Google denied appeal by US Supreme Court in Oracle Android dispute

Google denied appeal by US Supreme Court in Oracle Android dispute

The U.S Supreme Court has declined to hear Google’s appeal in the case versus Oracle.

When Google built Android it was modeled on the Java programming language, which was built by a company called Sun Microsystems.

That allowed developers to build their own Android apps in familiar ways, using the Java they already knew. Google had used the same names, functionality and organization as Java’s APIs to offer familiarity, but hadn’t asked for Sun’s permission.

Sun Microsystems was later acquired by Oracle and sued Google for copyright infringement in 2010.

Application Programming Interfaces allow programs to communicate with each other in an organized fashion. Twitter, for example, makes available an API that allows developers to retrieve tweets programmatically rather than build their own way to do so.

In 2012 a court in the Northern District of California ruled that APIs aren’t subject to copyright.

That ruling said that copyrighting API calls would tie up “a utilitarian and functional set of symbols” and meant that Google could continue using the Java-like API it had built.

Two years later, a federal court ruled that APIs are subject to copyright, which meant Oracle could copyright its API. It was labeled as a “disastrous” decision by the Electronic Frontier Foundation.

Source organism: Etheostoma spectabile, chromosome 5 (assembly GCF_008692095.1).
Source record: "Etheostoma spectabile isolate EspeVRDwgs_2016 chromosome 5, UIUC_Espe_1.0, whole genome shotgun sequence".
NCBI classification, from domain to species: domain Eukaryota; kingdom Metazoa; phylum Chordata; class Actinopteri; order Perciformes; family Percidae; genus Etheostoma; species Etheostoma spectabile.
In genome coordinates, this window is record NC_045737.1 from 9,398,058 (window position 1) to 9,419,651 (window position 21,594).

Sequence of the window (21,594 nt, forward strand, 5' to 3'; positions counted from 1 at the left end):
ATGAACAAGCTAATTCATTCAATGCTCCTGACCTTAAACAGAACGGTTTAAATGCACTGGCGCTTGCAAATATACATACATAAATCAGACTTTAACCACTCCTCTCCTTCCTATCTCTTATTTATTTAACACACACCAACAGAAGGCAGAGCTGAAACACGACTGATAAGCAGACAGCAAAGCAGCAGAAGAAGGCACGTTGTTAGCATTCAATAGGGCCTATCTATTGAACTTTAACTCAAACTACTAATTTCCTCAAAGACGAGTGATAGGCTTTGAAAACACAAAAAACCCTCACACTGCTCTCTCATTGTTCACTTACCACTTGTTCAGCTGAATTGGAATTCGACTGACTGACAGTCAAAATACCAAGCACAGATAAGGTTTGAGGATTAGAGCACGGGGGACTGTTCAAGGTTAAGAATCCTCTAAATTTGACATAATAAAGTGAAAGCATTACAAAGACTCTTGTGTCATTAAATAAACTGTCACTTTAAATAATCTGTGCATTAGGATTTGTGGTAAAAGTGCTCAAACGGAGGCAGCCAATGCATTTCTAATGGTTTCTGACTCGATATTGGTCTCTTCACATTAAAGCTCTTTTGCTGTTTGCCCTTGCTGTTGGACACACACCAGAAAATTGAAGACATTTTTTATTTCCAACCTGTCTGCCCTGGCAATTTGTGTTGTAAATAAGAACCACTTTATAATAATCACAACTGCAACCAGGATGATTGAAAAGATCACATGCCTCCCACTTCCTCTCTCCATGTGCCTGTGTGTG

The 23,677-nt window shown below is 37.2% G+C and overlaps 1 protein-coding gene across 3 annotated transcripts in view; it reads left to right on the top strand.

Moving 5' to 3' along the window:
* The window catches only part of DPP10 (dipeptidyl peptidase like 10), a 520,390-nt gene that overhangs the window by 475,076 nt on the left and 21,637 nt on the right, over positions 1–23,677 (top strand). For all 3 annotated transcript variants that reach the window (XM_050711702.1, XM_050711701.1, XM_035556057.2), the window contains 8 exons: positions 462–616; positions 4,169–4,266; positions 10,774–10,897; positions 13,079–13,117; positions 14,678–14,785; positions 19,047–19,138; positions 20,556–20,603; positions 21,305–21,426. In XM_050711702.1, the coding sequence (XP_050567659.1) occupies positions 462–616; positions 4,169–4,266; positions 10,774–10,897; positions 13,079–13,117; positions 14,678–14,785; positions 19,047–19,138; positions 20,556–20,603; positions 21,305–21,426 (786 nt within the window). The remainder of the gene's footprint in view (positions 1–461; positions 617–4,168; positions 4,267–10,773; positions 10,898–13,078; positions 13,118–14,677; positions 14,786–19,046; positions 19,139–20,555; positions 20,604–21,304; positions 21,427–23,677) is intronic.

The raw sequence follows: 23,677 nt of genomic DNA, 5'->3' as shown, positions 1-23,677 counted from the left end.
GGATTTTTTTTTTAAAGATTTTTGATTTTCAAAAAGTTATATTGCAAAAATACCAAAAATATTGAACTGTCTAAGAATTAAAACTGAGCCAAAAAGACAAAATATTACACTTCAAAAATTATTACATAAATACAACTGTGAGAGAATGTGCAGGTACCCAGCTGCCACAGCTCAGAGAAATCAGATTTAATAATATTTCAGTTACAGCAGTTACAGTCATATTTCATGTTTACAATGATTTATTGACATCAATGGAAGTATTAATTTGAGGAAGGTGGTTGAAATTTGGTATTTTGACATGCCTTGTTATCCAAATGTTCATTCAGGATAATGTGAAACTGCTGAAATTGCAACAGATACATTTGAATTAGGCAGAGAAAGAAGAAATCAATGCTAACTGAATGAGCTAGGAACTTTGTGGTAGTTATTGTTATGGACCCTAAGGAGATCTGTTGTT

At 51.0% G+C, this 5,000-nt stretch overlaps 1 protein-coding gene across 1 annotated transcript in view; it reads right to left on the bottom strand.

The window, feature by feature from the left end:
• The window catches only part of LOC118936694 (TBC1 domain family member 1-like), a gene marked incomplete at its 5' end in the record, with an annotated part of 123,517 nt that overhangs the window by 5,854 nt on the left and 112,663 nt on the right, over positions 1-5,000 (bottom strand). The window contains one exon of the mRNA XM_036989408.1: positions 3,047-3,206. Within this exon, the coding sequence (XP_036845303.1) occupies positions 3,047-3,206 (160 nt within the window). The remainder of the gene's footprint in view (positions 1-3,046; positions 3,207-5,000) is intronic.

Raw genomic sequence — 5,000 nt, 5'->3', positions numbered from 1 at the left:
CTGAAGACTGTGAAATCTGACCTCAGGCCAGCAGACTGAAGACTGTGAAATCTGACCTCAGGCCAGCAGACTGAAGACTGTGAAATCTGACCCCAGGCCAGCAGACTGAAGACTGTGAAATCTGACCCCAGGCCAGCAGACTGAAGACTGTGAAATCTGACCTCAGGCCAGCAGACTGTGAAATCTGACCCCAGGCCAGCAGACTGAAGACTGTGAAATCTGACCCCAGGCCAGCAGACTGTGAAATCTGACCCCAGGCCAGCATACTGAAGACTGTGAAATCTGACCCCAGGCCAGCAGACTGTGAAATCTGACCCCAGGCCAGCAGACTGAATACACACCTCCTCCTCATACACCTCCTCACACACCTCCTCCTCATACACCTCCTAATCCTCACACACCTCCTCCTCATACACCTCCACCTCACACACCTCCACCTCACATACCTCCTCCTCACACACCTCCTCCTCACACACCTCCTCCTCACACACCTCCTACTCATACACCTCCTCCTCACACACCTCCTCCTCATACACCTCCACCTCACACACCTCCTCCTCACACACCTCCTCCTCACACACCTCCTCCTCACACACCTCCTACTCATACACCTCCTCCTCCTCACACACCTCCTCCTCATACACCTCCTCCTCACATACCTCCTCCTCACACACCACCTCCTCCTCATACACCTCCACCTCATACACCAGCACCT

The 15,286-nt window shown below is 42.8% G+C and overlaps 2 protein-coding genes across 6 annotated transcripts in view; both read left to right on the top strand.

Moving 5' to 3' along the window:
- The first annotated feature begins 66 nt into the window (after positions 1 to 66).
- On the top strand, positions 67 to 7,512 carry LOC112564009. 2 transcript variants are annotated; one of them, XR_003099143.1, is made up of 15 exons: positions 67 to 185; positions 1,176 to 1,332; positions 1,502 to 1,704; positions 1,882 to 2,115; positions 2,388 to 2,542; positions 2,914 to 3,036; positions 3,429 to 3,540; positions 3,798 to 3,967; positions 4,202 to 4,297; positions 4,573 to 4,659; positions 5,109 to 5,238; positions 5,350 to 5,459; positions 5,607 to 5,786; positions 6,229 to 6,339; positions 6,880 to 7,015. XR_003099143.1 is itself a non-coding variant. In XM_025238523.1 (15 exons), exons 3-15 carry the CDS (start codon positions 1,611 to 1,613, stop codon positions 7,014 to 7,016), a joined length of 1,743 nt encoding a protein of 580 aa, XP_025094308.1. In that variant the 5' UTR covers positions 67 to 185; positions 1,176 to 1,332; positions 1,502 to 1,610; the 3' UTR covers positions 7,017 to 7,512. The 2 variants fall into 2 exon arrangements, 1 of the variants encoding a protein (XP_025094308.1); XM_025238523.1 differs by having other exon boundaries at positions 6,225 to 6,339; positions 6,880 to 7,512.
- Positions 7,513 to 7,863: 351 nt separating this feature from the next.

That win meant that Google had breached Oracle’s copyright. As a result, Google — and other companies — can be forced to pay a licensing fee to the company for the use of conventions or styles in an API.

The EFF said in 2014 that “the freedom to reimplement and extend existing APIs has been the key to competition and progress in both hardware and software development” and that excluding them from copyright protection has been “essential to the development of modern computers and the Internet.”

The ultimate refusal to hear an appeal today is a blow for not only Google, but all developers.

It sets a scary precedent which allows companies to “own” APIs and use copyright to charge exorbitant license fees or push developers to build their own, unique methods from scratch.

A Google spokesperson told TNW that “We will continue to defend the interoperability that has fostered innovation and competition in the software industry.”

Image credit: Gil C /

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